At some point in the future, we’re pretty sure historians will call the current period of history we’re living in the lithium-ion age, because lithium-ion battery packs are used in everything from electric car battery packs and laptop computers to gadgets, medical devices and telephones.
Not so long ago however, nickel-metal-hydride batteries were the preferred chemistry of the humble rechargeable battery pack, thanks to their lower cost and long life. Look back at any of the first-generation plug-in cars produced at the turn of the last century — the Toyota RAV4 EV or late-model GM EV1 for example, — and you’ll find nickel-metal hydride battery packs providing the grunt needed to power these legendary vehicles.
These days, nickel-metal-hydride battery packs are only found in a handful of hybrid vehicles — like Toyota’s legendary family of Prius hybrids — and the occasional low-volume electric vehicle, but as our friends over at GreenCarReports detail, that could soon change thanks to a promised ten-fold increase in NiMh battery capacity being talked about by German chemical supplier BASF.
According to a recent post over at Technology Review, BASF’s team of scientists who work at its dedicated research centre have been working hard to change the microstructure of the electrodes used in nickel-metal battery packs, making it far more energy dense and durable. The result? it needs less electrode material for a given power output and storage capacity.
They claim already to have produced NiMH cells in a laboratory environment with an energy density of 140 watt-hours per kilogram. While that’s less than 230-240 watt-hours that some lithium-ion cells can produce, NiMH is inherently more stable as a battery chemistry, requiring less safety failsafes than lithium-ion.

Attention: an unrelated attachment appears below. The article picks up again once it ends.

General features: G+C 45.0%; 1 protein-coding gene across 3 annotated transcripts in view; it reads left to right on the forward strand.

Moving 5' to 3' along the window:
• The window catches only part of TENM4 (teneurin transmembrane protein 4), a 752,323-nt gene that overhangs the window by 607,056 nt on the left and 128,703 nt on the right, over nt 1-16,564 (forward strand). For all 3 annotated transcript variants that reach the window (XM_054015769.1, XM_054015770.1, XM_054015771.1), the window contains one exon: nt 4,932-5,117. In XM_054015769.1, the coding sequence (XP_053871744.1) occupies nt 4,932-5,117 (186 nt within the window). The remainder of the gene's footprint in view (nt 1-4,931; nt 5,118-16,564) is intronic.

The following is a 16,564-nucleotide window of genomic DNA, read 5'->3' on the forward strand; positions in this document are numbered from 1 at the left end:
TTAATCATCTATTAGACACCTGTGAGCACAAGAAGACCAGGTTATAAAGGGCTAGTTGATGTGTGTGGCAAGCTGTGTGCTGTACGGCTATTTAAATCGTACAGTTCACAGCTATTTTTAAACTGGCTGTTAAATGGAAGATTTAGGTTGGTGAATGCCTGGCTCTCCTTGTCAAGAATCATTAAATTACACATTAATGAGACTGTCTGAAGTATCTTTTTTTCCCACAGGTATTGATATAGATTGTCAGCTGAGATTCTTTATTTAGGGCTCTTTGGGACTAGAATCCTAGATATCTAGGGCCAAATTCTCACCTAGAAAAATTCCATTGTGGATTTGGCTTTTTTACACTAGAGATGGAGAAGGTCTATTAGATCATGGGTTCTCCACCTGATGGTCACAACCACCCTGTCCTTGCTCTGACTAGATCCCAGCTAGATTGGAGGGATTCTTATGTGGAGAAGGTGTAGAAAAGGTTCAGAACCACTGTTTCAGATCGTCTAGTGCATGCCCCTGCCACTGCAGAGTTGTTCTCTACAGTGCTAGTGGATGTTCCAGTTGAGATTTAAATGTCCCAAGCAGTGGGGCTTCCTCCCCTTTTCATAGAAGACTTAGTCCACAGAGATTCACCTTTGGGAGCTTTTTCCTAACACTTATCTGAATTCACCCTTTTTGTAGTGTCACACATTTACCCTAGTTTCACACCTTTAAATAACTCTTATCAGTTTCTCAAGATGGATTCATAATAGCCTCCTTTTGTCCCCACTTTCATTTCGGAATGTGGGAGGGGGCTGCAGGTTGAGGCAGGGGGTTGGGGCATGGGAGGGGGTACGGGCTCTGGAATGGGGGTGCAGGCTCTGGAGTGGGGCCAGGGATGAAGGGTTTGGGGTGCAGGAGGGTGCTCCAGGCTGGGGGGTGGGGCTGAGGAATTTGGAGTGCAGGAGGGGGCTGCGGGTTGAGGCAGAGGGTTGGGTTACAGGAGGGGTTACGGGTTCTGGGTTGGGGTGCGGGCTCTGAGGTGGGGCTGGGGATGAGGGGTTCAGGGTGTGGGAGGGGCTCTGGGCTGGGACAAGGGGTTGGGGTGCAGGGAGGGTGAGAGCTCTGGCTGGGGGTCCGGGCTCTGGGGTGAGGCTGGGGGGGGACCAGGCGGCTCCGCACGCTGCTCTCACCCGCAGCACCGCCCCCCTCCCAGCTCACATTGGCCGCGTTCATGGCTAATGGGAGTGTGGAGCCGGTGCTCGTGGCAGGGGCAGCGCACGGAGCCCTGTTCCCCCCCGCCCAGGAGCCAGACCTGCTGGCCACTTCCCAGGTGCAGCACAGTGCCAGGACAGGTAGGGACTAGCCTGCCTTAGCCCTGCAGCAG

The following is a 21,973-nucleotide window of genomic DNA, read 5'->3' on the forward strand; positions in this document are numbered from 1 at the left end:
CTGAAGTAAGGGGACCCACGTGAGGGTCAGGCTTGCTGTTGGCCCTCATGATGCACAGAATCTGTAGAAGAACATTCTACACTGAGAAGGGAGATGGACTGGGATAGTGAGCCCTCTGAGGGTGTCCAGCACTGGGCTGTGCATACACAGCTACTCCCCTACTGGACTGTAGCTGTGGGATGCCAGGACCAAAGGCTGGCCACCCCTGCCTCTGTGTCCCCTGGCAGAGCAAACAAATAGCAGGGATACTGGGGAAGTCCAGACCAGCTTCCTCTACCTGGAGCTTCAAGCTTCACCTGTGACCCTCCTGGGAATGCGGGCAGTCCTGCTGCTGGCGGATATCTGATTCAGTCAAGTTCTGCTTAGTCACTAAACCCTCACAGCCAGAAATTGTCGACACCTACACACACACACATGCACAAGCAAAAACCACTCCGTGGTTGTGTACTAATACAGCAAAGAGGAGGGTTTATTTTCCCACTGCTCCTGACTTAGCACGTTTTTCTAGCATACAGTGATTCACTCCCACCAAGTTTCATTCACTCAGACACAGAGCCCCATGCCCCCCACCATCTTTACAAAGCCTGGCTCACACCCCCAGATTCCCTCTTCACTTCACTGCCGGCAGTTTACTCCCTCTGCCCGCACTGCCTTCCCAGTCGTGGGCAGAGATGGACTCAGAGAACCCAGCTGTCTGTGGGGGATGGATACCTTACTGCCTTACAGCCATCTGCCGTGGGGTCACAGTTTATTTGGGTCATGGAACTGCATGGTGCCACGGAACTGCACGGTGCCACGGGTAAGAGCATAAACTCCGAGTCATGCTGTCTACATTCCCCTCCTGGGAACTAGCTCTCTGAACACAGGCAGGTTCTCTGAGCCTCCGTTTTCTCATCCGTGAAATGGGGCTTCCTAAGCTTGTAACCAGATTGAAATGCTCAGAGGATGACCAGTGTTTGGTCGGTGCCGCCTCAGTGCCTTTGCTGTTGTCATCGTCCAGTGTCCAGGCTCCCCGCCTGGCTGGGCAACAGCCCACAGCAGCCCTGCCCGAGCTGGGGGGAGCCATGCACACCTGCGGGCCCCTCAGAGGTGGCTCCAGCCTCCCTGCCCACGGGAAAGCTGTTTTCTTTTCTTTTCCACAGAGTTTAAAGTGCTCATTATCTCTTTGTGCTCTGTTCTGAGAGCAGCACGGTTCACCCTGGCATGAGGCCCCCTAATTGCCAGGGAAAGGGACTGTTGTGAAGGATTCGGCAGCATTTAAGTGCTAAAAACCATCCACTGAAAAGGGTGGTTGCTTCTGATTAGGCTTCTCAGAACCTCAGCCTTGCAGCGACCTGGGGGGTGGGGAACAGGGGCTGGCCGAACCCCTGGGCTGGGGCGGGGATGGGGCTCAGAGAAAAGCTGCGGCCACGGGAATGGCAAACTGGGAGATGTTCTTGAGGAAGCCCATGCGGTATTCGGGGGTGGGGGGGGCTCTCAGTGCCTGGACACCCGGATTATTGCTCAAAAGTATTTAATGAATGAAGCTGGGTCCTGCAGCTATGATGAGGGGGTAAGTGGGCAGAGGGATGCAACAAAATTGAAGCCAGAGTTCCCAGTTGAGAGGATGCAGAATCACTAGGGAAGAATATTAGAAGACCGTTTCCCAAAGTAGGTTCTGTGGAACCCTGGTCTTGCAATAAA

In an automotive application for example, the weight saved by choosing NiMH over lithium-ion could represent a sizeable improvement in overall efficiency, and with NiMH battery packs known to suffer less from premature ageing and degradation with time, opting for NiMH rather than lithium-ion could pay dividends for an automaker willing to support BASF in its research.
At the moment, BASF says it believes it can continue to work on increasing the energy density of its NiMH test cells, resulting the kind of energy density never-before imagined for that particular chemistry. If it succeeds — with a figure of around 700 watt-hours per kilogram — it would also place NiMH back in the spotlight as the chemistry of choice, since a ten-fold increase would place it way ahead of current lithium-ion technology.
In addition to dramatically increasing the storage capabilities of an automotive battery pack by an order of magnitude while reducing its weight by an equally large amount, the kind of developments being researched by BASF could very well pave the way to cars that could travel more than 1,000 miles on a battery pack the same size as the ones in today’s mid-priced electric cars.
At that point, the use of hydrogen fuel cells and indeed any kind of fossil fuel, would become something of a moot point for most car drivers.
There’s only one problem: at the moment, this technology and the promises being made are stuck in a laboratory environment. Just like so many other battery breakthroughs we’ve told you about in recent years, it’s a long way from the laboratory to the automotive factory.
It’s worth remembering too that BASF is researching other battery technologies too at the same time, like advanced lithium-ion cells.
That said, BASF isn’t a small research company and unlike other battery breakthroughs we’ve covered, has a fighting chance of bringing this technology to market.
Watch this space.
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